While the Israelis receive $2,000 scholarships for their participation, the North Americans are given roundtrip flights and accommodation in Tel Aviv. Financing for the scholarships comes from Amdocs, LeumiTech, Ernst & Young, Rise by Barclays, the Meitar Liquornik Geva Leshem Tal law firm and other donors.
“We’re going for the best and brightest, identifying who we think could be future Jewish leaders,” Meir said.
“We’re beginning with a cadre of very talented and motivated young adults.
We’re giving them that connection and enhancing their professional capabilities and helping establish that connection to Israel.”
At the start of the Ventures program, the 20 North Americans and Israelis begin getting to know one another by engaging in daily mini-hackathons, working with different people and taking part in icebreakers, according to program manager Adam Lazovski.
After two weeks – once fellows have had the opportunity to work with everyone – they choose teams for the rest of the summer, he said.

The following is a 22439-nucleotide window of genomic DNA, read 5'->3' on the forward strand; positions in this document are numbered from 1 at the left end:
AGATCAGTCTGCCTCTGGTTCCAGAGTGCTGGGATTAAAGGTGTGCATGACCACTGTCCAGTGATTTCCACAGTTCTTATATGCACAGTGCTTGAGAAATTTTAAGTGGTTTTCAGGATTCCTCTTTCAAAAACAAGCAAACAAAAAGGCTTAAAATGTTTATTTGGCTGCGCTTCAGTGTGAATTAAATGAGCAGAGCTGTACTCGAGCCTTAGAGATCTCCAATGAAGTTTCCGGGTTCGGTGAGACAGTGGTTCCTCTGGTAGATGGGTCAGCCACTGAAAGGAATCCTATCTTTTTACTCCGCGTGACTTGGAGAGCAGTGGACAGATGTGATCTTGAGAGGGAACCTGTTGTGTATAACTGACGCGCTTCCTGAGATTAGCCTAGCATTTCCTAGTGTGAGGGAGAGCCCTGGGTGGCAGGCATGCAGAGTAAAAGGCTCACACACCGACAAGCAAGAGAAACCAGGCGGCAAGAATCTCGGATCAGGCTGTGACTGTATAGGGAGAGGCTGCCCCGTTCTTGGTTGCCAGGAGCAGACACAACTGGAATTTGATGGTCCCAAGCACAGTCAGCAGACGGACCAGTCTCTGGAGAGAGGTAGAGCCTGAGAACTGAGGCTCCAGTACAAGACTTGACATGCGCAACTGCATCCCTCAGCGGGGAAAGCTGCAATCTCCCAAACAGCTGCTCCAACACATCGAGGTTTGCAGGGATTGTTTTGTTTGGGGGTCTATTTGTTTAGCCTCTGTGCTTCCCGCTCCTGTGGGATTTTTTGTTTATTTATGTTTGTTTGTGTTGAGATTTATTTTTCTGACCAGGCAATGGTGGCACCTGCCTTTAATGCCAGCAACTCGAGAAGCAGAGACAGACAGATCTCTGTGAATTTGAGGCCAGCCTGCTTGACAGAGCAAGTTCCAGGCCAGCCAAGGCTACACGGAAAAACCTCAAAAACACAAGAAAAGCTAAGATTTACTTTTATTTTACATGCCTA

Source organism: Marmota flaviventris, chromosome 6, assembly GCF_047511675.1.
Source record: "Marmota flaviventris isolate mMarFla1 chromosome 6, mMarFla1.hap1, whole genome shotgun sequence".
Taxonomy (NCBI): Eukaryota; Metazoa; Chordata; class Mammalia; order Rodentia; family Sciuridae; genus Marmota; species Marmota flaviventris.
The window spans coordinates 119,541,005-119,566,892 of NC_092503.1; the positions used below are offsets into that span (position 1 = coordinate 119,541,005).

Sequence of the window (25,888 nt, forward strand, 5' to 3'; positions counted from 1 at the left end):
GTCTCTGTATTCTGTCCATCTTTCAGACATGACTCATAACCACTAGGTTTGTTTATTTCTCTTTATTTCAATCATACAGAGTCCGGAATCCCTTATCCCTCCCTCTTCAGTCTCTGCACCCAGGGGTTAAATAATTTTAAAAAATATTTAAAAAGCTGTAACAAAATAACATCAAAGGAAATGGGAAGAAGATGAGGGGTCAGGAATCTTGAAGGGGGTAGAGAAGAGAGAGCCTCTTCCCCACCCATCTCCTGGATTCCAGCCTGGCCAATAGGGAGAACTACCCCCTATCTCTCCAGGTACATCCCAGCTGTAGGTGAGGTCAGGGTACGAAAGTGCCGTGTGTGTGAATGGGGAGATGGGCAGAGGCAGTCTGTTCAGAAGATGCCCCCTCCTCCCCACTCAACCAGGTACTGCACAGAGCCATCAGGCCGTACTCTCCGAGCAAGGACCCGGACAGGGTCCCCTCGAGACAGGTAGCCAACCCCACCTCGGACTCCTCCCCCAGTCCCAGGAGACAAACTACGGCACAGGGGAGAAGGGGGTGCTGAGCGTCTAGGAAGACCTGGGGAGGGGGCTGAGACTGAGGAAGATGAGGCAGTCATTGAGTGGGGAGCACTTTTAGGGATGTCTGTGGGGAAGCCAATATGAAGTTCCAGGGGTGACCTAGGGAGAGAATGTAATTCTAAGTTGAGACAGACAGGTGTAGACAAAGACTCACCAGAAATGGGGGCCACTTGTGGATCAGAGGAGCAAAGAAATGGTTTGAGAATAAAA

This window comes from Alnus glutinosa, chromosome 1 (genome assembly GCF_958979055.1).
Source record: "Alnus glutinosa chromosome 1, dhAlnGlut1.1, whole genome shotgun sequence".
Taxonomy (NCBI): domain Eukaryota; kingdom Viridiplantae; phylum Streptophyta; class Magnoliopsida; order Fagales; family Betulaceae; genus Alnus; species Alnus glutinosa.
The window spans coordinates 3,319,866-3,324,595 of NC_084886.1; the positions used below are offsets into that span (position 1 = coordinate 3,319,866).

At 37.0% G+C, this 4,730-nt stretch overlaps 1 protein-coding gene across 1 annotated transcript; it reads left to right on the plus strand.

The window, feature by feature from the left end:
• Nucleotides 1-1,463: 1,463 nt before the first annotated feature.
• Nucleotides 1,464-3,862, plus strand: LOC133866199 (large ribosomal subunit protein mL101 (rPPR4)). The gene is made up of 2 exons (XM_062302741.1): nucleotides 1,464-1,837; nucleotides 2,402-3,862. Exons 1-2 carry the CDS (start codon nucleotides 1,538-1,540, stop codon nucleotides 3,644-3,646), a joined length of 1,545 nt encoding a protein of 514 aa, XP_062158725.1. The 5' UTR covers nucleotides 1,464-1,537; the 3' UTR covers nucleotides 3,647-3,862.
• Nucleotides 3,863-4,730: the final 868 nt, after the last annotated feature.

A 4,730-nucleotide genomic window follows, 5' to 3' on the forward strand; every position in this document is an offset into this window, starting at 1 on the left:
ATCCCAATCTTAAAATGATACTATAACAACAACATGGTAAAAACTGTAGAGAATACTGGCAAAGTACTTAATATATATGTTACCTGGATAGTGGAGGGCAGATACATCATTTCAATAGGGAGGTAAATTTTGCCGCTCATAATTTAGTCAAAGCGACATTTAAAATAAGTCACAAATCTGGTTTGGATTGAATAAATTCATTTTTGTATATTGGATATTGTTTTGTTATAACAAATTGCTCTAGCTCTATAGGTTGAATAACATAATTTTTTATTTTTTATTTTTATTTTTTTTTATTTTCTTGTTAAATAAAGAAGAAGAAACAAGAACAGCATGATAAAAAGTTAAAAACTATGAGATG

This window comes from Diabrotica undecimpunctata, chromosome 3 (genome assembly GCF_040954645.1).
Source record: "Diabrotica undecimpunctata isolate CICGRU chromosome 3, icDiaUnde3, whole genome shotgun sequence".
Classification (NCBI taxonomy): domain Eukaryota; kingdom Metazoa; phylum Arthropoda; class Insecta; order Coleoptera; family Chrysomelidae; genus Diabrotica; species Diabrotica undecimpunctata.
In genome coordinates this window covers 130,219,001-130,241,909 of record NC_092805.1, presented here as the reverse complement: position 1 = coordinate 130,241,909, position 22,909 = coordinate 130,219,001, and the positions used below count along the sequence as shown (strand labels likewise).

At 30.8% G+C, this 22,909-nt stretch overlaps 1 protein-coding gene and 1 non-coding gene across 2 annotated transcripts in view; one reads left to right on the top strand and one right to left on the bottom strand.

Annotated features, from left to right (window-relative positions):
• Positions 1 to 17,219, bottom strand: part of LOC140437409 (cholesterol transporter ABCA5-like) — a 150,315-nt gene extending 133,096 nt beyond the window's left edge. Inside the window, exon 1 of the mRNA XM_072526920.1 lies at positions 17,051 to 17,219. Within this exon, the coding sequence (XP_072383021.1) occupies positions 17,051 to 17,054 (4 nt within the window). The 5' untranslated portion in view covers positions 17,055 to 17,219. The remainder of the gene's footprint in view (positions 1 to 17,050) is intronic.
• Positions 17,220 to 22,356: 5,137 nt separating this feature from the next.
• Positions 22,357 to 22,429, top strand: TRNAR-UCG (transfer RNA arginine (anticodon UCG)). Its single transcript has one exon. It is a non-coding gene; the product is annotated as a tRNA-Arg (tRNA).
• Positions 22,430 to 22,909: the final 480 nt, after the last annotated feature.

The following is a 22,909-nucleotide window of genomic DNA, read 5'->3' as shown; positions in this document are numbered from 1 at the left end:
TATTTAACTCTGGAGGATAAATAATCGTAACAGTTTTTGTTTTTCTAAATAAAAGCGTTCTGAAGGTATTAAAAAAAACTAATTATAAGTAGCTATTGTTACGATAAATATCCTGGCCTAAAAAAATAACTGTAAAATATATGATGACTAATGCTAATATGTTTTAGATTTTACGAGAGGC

Lazovski, a Birthright Excel Israeli peer, co-founded the Ventures program.
By the end of the summer, participants should be capable of launching an early-stage product, he explained.
After last summer’s inaugural session, five teams continued operating and two officially incorporated their activities as companies – one in the US and one in Israel.
One of those companies is still active and is pilot-testing radiation-protective fabrics with a large Israeli clothing retailer. Meanwhile, another group, called Sourcify, is about to incorporate its marketplace that connects entrepreneurs to manufacturers in China.
Out of this year’s six teams, Lazovski said he is optimistic that at least four will continue working together once the summer is over. Regardless of whether they continue to operate as a team, the fellows from both Ventures and the larger Birthright Israel Excel program all become part of an active alumni association.
For Shira Gold, a 27-year-old software developer originally from Safed, the Ventures program provided a unique opportunity to work on ideas independently.